Cape May Rare Bird Alert - 9/1/1994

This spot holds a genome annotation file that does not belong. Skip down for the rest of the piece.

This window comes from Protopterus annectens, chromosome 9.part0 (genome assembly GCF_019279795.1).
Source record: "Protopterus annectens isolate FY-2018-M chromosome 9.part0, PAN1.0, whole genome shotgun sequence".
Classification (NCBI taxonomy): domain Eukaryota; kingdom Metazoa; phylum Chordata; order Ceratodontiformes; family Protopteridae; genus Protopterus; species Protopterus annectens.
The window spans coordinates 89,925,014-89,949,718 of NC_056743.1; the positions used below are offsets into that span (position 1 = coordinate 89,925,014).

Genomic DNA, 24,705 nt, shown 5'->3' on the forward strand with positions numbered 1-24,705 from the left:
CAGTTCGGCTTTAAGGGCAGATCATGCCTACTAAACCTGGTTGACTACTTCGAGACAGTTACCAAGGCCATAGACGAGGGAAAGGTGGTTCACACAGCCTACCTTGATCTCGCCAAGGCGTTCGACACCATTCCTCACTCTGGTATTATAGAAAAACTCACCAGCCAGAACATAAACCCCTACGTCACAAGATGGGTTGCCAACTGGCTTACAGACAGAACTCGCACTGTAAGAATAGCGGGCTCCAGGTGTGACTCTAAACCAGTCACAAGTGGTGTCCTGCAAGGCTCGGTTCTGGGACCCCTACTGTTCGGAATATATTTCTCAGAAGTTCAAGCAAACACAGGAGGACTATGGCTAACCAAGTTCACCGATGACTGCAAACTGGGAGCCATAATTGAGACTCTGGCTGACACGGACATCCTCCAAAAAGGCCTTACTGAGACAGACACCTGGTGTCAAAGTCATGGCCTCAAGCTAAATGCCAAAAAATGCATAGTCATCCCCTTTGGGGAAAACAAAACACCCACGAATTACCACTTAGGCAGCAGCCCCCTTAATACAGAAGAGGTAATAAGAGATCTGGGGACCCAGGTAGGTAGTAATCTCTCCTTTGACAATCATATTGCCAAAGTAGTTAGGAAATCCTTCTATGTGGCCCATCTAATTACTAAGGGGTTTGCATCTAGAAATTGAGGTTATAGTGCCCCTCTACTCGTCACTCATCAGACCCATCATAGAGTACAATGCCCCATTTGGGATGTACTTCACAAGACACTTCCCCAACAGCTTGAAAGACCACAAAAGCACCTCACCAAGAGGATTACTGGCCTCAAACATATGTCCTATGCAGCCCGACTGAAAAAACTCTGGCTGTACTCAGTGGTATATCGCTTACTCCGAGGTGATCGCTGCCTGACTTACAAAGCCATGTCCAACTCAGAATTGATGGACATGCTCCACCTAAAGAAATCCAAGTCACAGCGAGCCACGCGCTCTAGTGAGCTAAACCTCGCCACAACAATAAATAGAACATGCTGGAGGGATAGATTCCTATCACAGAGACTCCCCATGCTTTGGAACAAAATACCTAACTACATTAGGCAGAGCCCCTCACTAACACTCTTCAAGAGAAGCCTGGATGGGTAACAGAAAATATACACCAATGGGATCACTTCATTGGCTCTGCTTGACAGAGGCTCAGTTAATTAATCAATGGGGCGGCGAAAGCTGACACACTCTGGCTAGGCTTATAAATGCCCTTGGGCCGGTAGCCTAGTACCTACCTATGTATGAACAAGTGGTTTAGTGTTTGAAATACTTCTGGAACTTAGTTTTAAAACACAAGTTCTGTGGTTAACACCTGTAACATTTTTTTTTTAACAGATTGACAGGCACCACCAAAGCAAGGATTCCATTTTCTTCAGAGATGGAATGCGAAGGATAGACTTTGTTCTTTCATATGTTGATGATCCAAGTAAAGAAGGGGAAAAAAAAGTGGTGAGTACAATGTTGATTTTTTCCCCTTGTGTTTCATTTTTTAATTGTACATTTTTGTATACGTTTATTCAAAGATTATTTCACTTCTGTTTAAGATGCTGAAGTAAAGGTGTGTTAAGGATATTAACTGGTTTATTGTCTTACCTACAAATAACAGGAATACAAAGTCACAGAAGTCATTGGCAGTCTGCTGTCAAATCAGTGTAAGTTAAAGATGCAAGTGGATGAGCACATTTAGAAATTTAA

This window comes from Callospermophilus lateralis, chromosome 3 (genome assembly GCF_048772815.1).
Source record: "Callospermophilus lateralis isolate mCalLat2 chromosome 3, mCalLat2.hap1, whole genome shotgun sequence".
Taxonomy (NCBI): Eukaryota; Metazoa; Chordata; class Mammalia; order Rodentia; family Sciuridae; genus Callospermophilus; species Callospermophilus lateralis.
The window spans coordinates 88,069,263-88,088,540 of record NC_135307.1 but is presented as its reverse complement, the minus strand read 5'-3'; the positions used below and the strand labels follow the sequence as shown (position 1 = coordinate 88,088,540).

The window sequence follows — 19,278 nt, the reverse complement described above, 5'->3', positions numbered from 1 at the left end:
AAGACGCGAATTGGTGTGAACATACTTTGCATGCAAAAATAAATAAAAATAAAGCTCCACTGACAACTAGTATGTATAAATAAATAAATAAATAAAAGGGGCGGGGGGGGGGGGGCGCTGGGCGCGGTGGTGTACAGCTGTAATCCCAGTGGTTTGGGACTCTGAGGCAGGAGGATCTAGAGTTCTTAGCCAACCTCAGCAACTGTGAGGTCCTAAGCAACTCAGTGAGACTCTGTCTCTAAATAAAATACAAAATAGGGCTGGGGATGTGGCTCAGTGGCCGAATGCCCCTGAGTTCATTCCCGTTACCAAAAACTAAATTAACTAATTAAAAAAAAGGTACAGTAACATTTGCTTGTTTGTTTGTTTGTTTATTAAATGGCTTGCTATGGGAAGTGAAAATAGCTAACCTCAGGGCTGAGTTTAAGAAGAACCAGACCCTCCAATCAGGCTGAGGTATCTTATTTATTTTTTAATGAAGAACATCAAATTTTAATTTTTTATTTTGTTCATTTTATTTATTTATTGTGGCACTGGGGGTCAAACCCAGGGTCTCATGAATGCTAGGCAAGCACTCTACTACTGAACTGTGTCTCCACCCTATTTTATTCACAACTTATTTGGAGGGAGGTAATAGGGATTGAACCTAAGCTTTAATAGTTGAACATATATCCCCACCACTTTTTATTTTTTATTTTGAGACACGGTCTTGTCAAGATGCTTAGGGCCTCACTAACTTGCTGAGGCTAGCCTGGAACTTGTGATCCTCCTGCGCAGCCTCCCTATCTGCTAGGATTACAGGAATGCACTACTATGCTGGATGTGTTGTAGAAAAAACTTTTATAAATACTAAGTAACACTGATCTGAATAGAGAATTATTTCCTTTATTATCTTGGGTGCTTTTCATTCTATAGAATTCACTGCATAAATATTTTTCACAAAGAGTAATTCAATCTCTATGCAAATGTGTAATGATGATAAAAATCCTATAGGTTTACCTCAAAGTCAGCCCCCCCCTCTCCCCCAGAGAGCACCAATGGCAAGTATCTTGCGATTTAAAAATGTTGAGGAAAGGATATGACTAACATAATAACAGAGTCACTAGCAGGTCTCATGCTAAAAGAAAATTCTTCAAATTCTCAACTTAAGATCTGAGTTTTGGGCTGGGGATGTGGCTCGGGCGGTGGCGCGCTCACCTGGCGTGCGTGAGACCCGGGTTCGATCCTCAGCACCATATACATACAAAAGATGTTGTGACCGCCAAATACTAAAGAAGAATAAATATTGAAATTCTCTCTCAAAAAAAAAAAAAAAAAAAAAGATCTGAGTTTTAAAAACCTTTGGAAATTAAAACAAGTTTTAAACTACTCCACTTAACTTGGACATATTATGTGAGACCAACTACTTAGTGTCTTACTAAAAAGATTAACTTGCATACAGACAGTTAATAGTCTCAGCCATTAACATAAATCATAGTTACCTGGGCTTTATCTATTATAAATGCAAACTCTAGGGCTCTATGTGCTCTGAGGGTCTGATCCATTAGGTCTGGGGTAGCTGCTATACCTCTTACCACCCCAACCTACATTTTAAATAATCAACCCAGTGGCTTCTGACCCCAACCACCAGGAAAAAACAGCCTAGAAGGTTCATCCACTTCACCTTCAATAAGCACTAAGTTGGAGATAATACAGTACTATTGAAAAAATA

You have reached the Cape May birding hotline, a service of New Jersey Audubon Society's Cape May Bird Observatory. Highlights of the week ending Sept.1, 1994, include: SANDWICH TERN, a report of a BAND-RUMPED STORM-PETREL, JAEGER flight, songbird fallout on Aug. 30, fall migration news, local nature notes, and announcements. First a brief announcement: We've been told that the parking lot at Higbee Beach will reopen "after Labor Day." We read that as Tuesday, Sept. 5, we hope. Three SANDWICH TERNS were seen from the Avalon sea watch on Aug. 31; all 3 birds were moving south. The Avalong sea watch is at Seventh Street in the north part of town. A BAND-RUMPED STORM-PETREL was reported by an observer aboard the Cape May Whale Watcher on Aug. 27. There are no confirmed records of this deep-water species for New Jersey, and no details were provided. The Avalon sea watch produced 16 JAEGERS on Aug. 31, an amazing total. Thirteen were identified as PARASITIC JAEGERS, while the others were too distant for specific identification. Over 30 JAEGERS were seen from the sea watch in August. A POMARINE JAEGER was reported from the Cape May Whale Watcher on Aug. 27. A cold front on Aug. 30 brought a good passerine fallout to Higbee Beach. Some highlights included: CAPE MAY WARBLER, GOLDEN-WINGED WARBLER, HOODED WARBLER, WARBLING VIREO, and YELLOW-BELLIED FLYCATCHER. The Cape May hawk watch, which began on Aug. 15, has had a fine month. Join us in welcoming this year's hawk counter, Jerry Liguori [my apologies for last week's mis-spelling -LL]. Most recently, eight BALD EAGLES were seen at the watch on Aug. 30, and that day totaled 350 raptors. Good numbers of NORTHERN HARRIERS and AMERICAN KESTRELS were seen. The BLACK TERN show, which had gone on for a couple of weeks at Bunker Pond, seems to have abated, although hundreds of Common and Forster's Terns are still using the pond. A large influx of ROYAL TERNS was noted around the point today, Sept. 1. Local nature notes: A RIVER OTTER was seen in Lily Lake today, Sept. 1, swimming and diving, probably for fish. Fall migration is in full steam and hungry migrants are making the most of the many natural areas around the Point. The natural vegetation around CMBO attracted a Veery to White Sassafras on Aug. 30; a feeding flock of Kingbirds was attracted to ripening -- berries on Sept. 1. Some Winged Sumac is in flower; the male flower clump is quite yellow, and attracts nectaring butterflies, and some female Winged Sumacs have already formed fruit clusters. Mist Flower, a wild Ageratum, is in full bloom now; this is a rare plant in NJ, reaching the northern limits of its range here in Cape May County. Clematis or Virgin's Bower is in full bloom. Giant Sunflowers are in bloom along the State Park trails, attracting butterflies to nectar. A major migration of dragonflies passed over Cape May Point on Aug. 30. Thousands were seen; eight species were noted: GREEN DARNER, SWAMP DARNER, WANDERING GLIDER, SPOT-WINGED GLIDER, VIOLET-MASKED GLIDER, BLACK-MANTLED GLIDER, BLUE DASHER, and TWELVE-SPOTTED SKIMMER. On the butterfly front, the first reported WHITE-M HAIRSTREAK was seen on Aug. 10 at Cape May Courthouse. A LONG-TAILED SKIPPER, which is a southern stray, was discovered Aug. 31 in Mount Holly, laying eggs on string beans and nectaring on Lantana. Keep your eyes open; others could be around. CMBO's Aug. 31 Butterfly Walk at Higbee Beach found 16 species of butterflies, including an AMERICAN SNOUT, several HACKBERRY EMPERORS which kept perching on butterfly-watchers, and dozens of MONARCH eggs and a few tiny caterpillars. Other good butterfly spots now would include CMBO's gardens, the Cape May city water conservation gardens on Madison Ave., where FIERY SKIPPERS are being seen, the garden at the circle in the center of Cape May Point, and all the natural areas that are also good for birdwatching. Announcements: NJ Audubon's Cape May Autumn Weekend has been set for Sept. 30 through Oct. 2. Registrations are pouring in for this event, held at the peak of fall migration. Call CMBO today for details and a brochure. [other program notes omitted -LL] Cape May Bird Observatory is a research and education unit of the New Jersey Audubon Society. Our aim is to perpetuate and preserve the ornithological significance of Cape May. Your membership supports these goals and this birding hotline. For more information regarding Cape May birding, our programs and field trips, phone our office or write to CMBO, PO Box 3, Cape May Point, NJ 08212. If you're in the area please stop by our headquarters at 707 East Lake Drive, Cape May Point. The Cape May birding hotline [(609) 884-2626] is a service of Cape May Bird Observatory and includes sightings from Cape May, Atlantic, and Cumberland counties and adjacent areas. Updates are made on Thursday evening, more often if warranted. [Compiled by CMBO staff; transcribed by L. Larson (llarson@pucc.princeton.edu).] Please report sightings of rare or unusual birds to CMBO at (609) 884-2736. Thank you for calling; good birding.

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